Chairman of the Republican National Committee Reince Priebus gavels the Republican National Convention open in Tampa, Fla., on Monday, Aug. 27, 2012. (AP Photo/Charles Dharapak)

Opinion: GOP prays for a Latino Catholic miracle

The GOP is praying the Republican National Convention will sway Catholic voters, and among those Latino Catholics.  But their prayers might be in vain.
The recent announcement by the organizers of the 2012 GOP convention that Cardinal Tim Dollan, President of the United States Conference of Catholic Bishops will deliver the closing prayer is proof that the GOP is intended on capitalizing on the powerful Catholic vote, and by extension lure Latinos into supporting Romney.  Yet, one wonders, if this move will pay dividends.
At face value, one could assume the GOP is in fact scoring big points with every religious voter; however, a recent poll conducted by Telemundo, NBC and the Wall Street Journal shows that Latinos prefer the president over Romney at a rate of 63 percent v. 28 percent.  In addition, a May 2012 poll also conducted by the same companies added a special ingredient to this puzzle: 58 percent  of those consulted said that Obama‘s “evolution” towards marriage equality did not alter their support for the president.
The Romney campaign should take note of this as it has been said, too, that the selection of Paul Ryan as Romney’s running mate was due in part to his Catholic faith and to counterbalance Romney’s Mormon faith, which still causes discomfort among some voters.  In addition, for Romney, Ryan’s legislative record is not exactly a gift that will help deliver many Latino votes, as he has been vehemently opposed to any immigration reform and has voted against the DREAM Act.
A poll conducted by Latino Decisions in June 2012 further seems to validate this point, and shows Latinos are much more concerned with issues other than the religious content of the party’s platform and the spiritual belief of a candidate.  In this survey of 2,000 Latinos residing in five battleground states (AZ, CO, FL, NV, VA) respondents rated immigration, the economy and the job market as their top three concerns, followed at a distance by healthcare and education policy; religion and issues cherished by social conservatives seem to be largely absent when weighing in the merits of a candidate.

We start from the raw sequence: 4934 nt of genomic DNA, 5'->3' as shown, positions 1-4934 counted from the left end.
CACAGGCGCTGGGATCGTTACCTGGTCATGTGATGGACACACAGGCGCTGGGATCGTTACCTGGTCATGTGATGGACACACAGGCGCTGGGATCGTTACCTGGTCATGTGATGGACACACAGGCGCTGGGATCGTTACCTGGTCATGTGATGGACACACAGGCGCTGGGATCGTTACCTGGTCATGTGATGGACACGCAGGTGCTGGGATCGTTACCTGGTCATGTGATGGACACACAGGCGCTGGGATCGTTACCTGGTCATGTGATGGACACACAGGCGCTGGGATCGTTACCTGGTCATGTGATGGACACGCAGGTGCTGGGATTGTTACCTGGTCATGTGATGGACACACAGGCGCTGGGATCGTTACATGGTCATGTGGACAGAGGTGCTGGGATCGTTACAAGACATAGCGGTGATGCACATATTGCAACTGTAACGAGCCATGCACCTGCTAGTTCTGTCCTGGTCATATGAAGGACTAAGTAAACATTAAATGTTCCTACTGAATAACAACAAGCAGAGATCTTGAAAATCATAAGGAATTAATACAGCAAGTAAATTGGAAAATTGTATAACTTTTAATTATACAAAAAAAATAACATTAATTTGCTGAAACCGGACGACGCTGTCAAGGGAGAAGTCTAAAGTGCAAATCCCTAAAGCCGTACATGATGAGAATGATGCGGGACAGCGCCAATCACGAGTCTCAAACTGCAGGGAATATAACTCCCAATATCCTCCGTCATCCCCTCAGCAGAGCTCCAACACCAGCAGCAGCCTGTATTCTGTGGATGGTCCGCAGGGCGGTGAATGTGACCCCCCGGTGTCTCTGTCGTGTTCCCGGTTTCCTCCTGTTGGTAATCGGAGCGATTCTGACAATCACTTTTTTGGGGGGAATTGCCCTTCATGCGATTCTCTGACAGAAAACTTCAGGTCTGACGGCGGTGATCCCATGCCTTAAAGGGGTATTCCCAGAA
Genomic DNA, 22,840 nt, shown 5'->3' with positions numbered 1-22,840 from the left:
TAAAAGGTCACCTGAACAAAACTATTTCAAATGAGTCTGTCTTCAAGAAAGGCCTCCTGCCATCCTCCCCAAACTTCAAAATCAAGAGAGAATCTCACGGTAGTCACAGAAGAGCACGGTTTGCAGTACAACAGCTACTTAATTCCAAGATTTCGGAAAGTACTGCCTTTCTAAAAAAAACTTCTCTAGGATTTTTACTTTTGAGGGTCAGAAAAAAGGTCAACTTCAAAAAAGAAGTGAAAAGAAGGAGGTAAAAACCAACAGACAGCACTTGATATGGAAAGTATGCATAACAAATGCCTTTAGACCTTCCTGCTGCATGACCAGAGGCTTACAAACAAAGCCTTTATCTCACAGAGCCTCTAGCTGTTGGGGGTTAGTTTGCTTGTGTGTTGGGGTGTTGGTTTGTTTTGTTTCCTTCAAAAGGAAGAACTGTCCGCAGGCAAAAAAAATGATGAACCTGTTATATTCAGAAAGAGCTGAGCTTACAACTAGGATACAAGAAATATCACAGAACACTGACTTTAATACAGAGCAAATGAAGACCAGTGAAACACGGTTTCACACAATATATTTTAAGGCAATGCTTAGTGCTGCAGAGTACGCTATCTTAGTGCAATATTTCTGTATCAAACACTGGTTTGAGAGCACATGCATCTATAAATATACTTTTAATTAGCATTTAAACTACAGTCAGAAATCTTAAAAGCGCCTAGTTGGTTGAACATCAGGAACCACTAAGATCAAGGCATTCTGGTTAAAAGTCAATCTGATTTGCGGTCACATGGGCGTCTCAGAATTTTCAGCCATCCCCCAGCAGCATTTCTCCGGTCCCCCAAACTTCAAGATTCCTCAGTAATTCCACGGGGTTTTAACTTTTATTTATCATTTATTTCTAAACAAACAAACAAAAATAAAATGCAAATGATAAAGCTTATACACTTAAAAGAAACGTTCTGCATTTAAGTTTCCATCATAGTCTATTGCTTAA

It is starting to be quite obvious that the Romney campaign may have already forgone Latinos as a winnable voting bloc as this community is focused more on immigration and economic matters, two areas in which, despite Obama’s challenges and mixed record, Republicans in general, and Mitt Romney in particular, have failed to make a connection.
Maybe it’s the party’s history and track record with Latinos; may be, too, it’s those words said during the primaries by all candidates running for the nomination, including Romney, that today are coming back to haunt them.
Whatever the causes of this distance between the GOP and Latinos are, there is a lesson to be learned, not just for the GOP but for all candidates seeking elective office: words matter and they become reality.  May be GOP has some more praying to do.

Opinion: GOP prays for a Latino Catholic miracle  hernan molina 2012 headshot politics NBC Latino News

Hernan Molina is a political analyst based in Southern California. He appears regularly in MundoFox 22 Los Angeles as guest political analyst and commentator, and other television and radio shows in So Cal and National television networks. He has written extensively about politics and health-related policy matters. He is the former host of Time Warner Cable’s Local Edition under the CNN Headline News channel. More recently, Mr. Molina has hosted LA COMMUNITY, a weekly community affairs TV show in Los Angeles, which focused on current affairs impacting the Latino community of LA.

Follow Molina on Twitter @Hernan_Molina  or visit his blog @:

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